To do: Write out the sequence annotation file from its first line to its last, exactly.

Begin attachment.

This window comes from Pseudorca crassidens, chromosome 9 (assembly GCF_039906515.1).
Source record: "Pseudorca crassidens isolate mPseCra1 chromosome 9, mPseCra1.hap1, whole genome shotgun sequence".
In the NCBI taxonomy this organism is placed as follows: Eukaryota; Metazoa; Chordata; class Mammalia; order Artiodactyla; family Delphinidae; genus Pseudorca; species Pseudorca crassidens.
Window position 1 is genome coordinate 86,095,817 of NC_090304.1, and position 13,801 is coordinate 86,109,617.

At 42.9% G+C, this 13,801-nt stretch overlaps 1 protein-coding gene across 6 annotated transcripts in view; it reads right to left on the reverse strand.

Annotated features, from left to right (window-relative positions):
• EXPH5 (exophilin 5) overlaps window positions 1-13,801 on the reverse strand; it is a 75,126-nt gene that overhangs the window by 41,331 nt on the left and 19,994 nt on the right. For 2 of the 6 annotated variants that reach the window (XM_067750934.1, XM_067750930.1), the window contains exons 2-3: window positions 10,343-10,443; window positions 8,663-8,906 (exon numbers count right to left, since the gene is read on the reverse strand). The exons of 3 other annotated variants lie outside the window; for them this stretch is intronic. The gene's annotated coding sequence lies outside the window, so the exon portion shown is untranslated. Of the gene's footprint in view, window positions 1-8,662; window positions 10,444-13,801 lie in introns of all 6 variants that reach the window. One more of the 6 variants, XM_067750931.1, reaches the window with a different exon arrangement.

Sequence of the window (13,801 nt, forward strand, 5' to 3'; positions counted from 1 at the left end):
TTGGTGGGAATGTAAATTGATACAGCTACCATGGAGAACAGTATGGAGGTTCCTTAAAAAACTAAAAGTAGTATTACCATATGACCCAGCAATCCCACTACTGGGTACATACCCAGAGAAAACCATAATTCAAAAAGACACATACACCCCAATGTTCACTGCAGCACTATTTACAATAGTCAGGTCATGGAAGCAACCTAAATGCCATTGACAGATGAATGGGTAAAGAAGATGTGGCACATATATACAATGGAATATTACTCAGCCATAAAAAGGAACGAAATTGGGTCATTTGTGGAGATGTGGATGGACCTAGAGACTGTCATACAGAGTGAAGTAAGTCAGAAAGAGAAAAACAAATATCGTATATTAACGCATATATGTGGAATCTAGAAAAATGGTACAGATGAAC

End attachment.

This window comes from Pseudorca crassidens, chromosome 9 (assembly GCF_039906515.1).
Source record: "Pseudorca crassidens isolate mPseCra1 chromosome 9, mPseCra1.hap1, whole genome shotgun sequence".
In the NCBI taxonomy this organism is placed as follows: Eukaryota; Metazoa; Chordata; class Mammalia; order Artiodactyla; family Delphinidae; genus Pseudorca; species Pseudorca crassidens.
Window position 1 is genome coordinate 86,095,817 of NC_090304.1, and position 13,801 is coordinate 86,109,617.

At 42.9% G+C, this 13,801-nt stretch overlaps 1 protein-coding gene across 6 annotated transcripts in view; it reads right to left on the reverse strand.

Annotated features, from left to right (window-relative positions):
• EXPH5 (exophilin 5) overlaps window positions 1-13,801 on the reverse strand; it is a 75,126-nt gene that overhangs the window by 41,331 nt on the left and 19,994 nt on the right. For 2 of the 6 annotated variants that reach the window (XM_067750934.1, XM_067750930.1), the window contains exons 2-3: window positions 10,343-10,443; window positions 8,663-8,906 (exon numbers count right to left, since the gene is read on the reverse strand). The exons of 3 other annotated variants lie outside the window; for them this stretch is intronic. The gene's annotated coding sequence lies outside the window, so the exon portion shown is untranslated. Of the gene's footprint in view, window positions 1-8,662; window positions 10,444-13,801 lie in introns of all 6 variants that reach the window. One more of the 6 variants, XM_067750931.1, reaches the window with a different exon arrangement.

Sequence of the window (13,801 nt, forward strand, 5' to 3'; positions counted from 1 at the left end):
TTGGTGGGAATGTAAATTGATACAGCTACCATGGAGAACAGTATGGAGGTTCCTTAAAAAACTAAAAGTAGTATTACCATATGACCCAGCAATCCCACTACTGGGTACATACCCAGAGAAAACCATAATTCAAAAAGACACATACACCCCAATGTTCACTGCAGCACTATTTACAATAGTCAGGTCATGGAAGCAACCTAAATGCCATTGACAGATGAATGGGTAAAGAAGATGTGGCACATATATACAATGGAATATTACTCAGCCATAAAAAGGAACGAAATTGGGTCATTTGTGGAGATGTGGATGGACCTAGAGACTGTCATACAGAGTGAAGTAAGTCAGAAAGAGAAAAACAAATATCGTATATTAACGCATATATGTGGAATCTAGAAAAATGGTACAGATGAAC